|Green-House-spokesman-Yoon-Do-han - Photo: YONHAP|
Inter-Korea tentions escalate
Green House spokesman Yoon Do-han said on June 17 that South Korea "will not continue to endure North Korea's unreasonable words and actions". The statement from the Blue House came a day after North Korea collapsed its liaison office with South Korea.
Relations between the two sides have become more tense after Pyongyang criticized Seoul for releasing anti-dumping leaflets. The US reacted to the North's explosion of an inter-Korean office, declaring its full support for Seoul's efforts in inter-Korean relations and calling for Pyongyang to "refrain from counterproductive actions". He suggested that the two sides push for a breakthrough on their own with the Pyongyang-Washington negotiations in limbo.
Earlier this week, South Korean President Moon Jae In delivered a speech on inter-Korean relations during the 20th anniversary of the Seoul-Pyongyang summit. In which, Moon reaffirmed his commitment to the two summit agreements in 2018 with North Korea, and called on Pyongyang not to go against these agreements.
Kim on June 16 criticized Moon's speech. In addition to criticizing Moon's views, Kim has called his remarks "shameless sophistry".
North Korea rejects South Korea's special envoy of reconciliation
On June 17, North Korea confirmed that it rejected an offer to send South Korea's special envoy and announced a military redeployment in the border areas of Kaesong City and Mount Kumgang. .
On the same day, the Blue House spokesman criticized Pyongyang for disclosing South Korea's unpublished offer of sending an envoy to ease tensions in the Korean peninsula.
It's an "unprecedentedly unreasonable" act to deliberately distort the purpose of the proposal, he stressed, adding that the North should have "basic etiquette."
|Korean-scene-explodes-inter-Korean-liaison-office-in-Kaesong - Photo KCNA|
According to the Reuters, this is one of the latest North Korean moves to disable inter-Korean peace agreements. The warning was posted by the North Korean Central News Agency (KCNA) the day after it blasted the inter-Korean liaison office in Kaesong, part of a 2018 agreement that leaders of the two countries agreed on, amid the explosive tensions related to propaganda leaflets sent by North Koreans abroad to fight back.
KCNA reported that South Korean President Moon Jae In on June 15 offered to send national security adviser Chung Eui Yong and intelligence leader Suh Hoon as special envoy, but Kim Yo Jong, the leader's younger sister North Korean leader Kim Jong Un, "flatly rejected Korea's unwholesome and sinister offer".
KCNA wrote: "Mr. Moon (the President of South Korea) is very supportive of sending special envoys' to "resolve the crisis" and often makes unreasonable suggestions, but he must be clear that the tactics such a trick will no longer work for us.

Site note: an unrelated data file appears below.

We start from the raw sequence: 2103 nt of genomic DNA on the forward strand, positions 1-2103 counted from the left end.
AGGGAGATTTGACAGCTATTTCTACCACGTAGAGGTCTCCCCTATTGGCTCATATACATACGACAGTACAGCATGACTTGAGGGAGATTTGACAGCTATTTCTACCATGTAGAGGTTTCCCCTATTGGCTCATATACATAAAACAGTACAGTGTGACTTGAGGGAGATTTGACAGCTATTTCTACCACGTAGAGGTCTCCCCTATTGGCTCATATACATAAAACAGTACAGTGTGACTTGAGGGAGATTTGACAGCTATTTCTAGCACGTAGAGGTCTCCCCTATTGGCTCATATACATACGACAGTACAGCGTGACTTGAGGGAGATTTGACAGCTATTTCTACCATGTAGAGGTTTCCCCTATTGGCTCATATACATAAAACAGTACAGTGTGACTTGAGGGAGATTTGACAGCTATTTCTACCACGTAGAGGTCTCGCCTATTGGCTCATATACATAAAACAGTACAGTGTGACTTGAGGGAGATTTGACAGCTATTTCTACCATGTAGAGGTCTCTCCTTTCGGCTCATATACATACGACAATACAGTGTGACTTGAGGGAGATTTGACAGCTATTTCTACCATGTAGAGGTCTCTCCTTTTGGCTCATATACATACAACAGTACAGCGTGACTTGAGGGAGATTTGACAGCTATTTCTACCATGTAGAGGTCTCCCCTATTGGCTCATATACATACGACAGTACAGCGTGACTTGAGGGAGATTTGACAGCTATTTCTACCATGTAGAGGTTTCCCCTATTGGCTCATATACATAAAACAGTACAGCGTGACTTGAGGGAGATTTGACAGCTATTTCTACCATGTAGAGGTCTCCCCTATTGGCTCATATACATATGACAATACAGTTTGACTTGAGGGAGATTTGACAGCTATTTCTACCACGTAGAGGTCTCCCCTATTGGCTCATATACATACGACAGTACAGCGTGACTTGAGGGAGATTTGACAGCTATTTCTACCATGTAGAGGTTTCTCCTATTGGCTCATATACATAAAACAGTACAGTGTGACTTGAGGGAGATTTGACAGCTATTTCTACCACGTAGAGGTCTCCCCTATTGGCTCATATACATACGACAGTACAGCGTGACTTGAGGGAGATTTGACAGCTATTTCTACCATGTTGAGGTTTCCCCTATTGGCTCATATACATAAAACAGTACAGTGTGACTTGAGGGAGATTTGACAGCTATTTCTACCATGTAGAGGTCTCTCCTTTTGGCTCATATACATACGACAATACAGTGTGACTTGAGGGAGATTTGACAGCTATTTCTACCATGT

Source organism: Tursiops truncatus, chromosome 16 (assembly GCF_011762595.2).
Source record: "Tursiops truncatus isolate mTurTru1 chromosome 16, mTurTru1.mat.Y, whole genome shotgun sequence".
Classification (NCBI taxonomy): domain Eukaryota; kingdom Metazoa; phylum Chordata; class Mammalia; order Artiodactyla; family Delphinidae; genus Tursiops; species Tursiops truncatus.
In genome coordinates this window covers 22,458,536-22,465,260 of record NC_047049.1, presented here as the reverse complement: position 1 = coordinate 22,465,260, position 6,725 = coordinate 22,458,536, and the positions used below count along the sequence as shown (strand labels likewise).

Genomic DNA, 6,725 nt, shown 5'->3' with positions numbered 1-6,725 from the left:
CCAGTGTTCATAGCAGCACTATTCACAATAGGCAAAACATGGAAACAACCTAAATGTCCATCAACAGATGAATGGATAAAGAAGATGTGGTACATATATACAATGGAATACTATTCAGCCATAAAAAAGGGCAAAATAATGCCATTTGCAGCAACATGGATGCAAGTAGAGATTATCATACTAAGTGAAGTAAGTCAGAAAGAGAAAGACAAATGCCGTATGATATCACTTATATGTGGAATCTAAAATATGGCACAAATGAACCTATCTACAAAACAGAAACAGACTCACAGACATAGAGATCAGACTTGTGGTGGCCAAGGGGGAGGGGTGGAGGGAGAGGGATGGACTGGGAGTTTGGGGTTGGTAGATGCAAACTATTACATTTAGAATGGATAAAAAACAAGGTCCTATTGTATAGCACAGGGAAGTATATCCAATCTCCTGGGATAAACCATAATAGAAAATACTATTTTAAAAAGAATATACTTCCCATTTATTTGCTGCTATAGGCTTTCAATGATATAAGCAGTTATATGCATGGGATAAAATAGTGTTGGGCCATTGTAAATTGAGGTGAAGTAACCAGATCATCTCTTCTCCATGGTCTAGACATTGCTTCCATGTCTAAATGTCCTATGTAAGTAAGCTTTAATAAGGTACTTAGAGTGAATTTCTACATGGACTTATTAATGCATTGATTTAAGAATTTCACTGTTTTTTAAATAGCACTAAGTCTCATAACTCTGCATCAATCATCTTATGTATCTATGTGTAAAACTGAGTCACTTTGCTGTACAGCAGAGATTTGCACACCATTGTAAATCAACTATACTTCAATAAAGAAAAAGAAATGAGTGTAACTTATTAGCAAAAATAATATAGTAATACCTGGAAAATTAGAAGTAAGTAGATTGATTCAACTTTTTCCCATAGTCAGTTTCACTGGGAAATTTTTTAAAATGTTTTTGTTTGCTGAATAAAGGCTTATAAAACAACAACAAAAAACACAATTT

"The solution to the current crisis between the North and the South, which is caused by the incompetence and irresponsibility of the Korean government, is impossible and can only end when paid at the right price." .
The presidential office has not yet responded to this request.
Also on the morning of June 17, North Korea announced it would redeploy troops in the border areas of Kaesong City and Mount Kumgang. It also said it would re-establish border posts that have been dismantled under a tensions-reducing agreement between Pyongyang and Seoul. Artillery units near the western sea border area, where defectors routinely send anti-destructive leaflets, will be strengthened, alerting them to the "highest fighting level".
North Korea also launched a campaign to spread leaflets against South Korea in the border area. Favorable places for the distribution of leaflets against Korea would open up on the entire front line. Attempts to distribute leaflets will be militarily secured.
"Units of the regiment level and necessary firepower sub-units with defense mission will be deployed in the Mount Kumgang tourist area and the Kaesong Industrial Zone," a spokesperson of the General Staff said in a statement carried by the Korean Central News Agency.
"Civil police posts that had been withdrawn from the Demilitarized Zone under the north-south agreement in the military field will be set up again to strengthen the guard over the front line," it said.
Moon's office strongly bristled at the statement
"It is a senseless act to disparage (Moon's speech earlier this week) in a very rude tone without understanding its purpose at all," Yoon Do-han, Cheong Wa Dae's senior secretary for public communication, said.
"We won't tolerate any more of North Korea's indiscreet rhetoric and acts, which fundamentally harm the mutual trust the leaders of the two sides have built so far," he said. "We hope the North side will have basic courtesy."
Relations between the two Koreas have almost stalled since a second summit between the North's leader and U.S. President Donald Trump ended without an agreement in February last year due to differences over how to exchange sanctions relief and denuclearization measures.
|South Korean soldiers patrol along the barbed wire fence in Paju, South Korea, near the border with North Korea on June 15. (Source: AP)|
In Washington, the State Department urged the North to refrain from "further counterproductive actions."
"The United States fully supports the ROK's efforts on inter-Korean relations and urges the DPRK to refrain from further counterproductive actions," a State Department spokesperson told Yonhap News Agency, using the acronyms for the official names of South Korea, the Republic of Korea, and North Korea, the Democratic People's Republic of Korea.
"We are aware that North Korea destroyed the liaison office in Kaesong and remain in close coordination with our Republic of Korea allies," a senior U.S. government official told Yonhap earlier.
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